These photographs from the Historic England archive were taken by Michael Hesketh-Roberts in February 1984, just before work commenced on alterations to convert the ticket office for use as a hobby room. During the previous six or seven years more liberal use of white paint has resulted in the stone door surrounds and other bits of stonework being highlighted. The office looks a bit sad although some tidying up has been done as various wonky flue pipes which were poking out from the roof have been removed. The only flue still visible, from the Station Master's office, looks to be relatively new and straight! A larger version of the first photograph was included in a book published some years ago about station architecture and just visible in that one is a small flue or vent pipe above the Ladies' Cloakroom. Close examination also reveals that the doors facing the station forecourt have changed colour to match those opening onto the platform. These changes were probably carried out as part of the refurbishment which was given approval to proceed in October 1978. Otherwise, the building is almost unchanged since its closure to the public.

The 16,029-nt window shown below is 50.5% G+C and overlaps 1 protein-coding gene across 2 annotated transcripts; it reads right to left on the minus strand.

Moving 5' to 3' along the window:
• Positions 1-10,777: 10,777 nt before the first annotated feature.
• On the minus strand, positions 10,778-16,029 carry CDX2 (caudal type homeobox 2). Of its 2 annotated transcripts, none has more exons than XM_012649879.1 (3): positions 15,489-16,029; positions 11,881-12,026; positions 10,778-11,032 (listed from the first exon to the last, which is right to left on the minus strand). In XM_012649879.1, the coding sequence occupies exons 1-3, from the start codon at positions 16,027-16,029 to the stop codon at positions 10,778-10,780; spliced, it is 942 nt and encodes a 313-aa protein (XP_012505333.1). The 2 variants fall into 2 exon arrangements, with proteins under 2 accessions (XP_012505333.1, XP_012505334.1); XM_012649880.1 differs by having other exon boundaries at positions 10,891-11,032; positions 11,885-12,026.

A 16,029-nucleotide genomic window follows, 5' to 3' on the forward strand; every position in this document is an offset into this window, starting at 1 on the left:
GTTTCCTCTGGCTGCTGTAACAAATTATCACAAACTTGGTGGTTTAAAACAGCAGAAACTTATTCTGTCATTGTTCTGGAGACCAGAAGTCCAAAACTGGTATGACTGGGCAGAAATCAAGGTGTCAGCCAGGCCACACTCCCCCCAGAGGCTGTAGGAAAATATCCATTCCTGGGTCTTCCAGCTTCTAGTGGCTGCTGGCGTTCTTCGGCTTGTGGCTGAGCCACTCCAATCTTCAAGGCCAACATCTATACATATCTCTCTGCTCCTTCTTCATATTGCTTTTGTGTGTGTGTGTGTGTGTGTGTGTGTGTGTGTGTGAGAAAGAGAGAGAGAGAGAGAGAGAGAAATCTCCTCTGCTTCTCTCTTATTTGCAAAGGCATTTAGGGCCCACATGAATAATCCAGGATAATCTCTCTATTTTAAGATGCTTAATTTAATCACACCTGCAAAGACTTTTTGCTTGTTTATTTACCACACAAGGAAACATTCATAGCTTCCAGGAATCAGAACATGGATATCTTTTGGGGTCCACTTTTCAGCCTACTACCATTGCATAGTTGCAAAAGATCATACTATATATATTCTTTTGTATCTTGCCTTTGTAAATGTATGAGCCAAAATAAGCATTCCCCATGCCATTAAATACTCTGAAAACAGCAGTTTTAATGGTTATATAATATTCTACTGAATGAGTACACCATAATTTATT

Whilst the ticket office has not been operational for some time, the name 'Culham' still appears above the Waiting Room door and a timetable poster remains on the wall, both there presumably because the platform itself is still in use. Otherwise only shadows remain as an indication of where posters would have been fixed in better days. Just visible in the bay window and Waiting Room door on the platform side are two 'To Let' notices.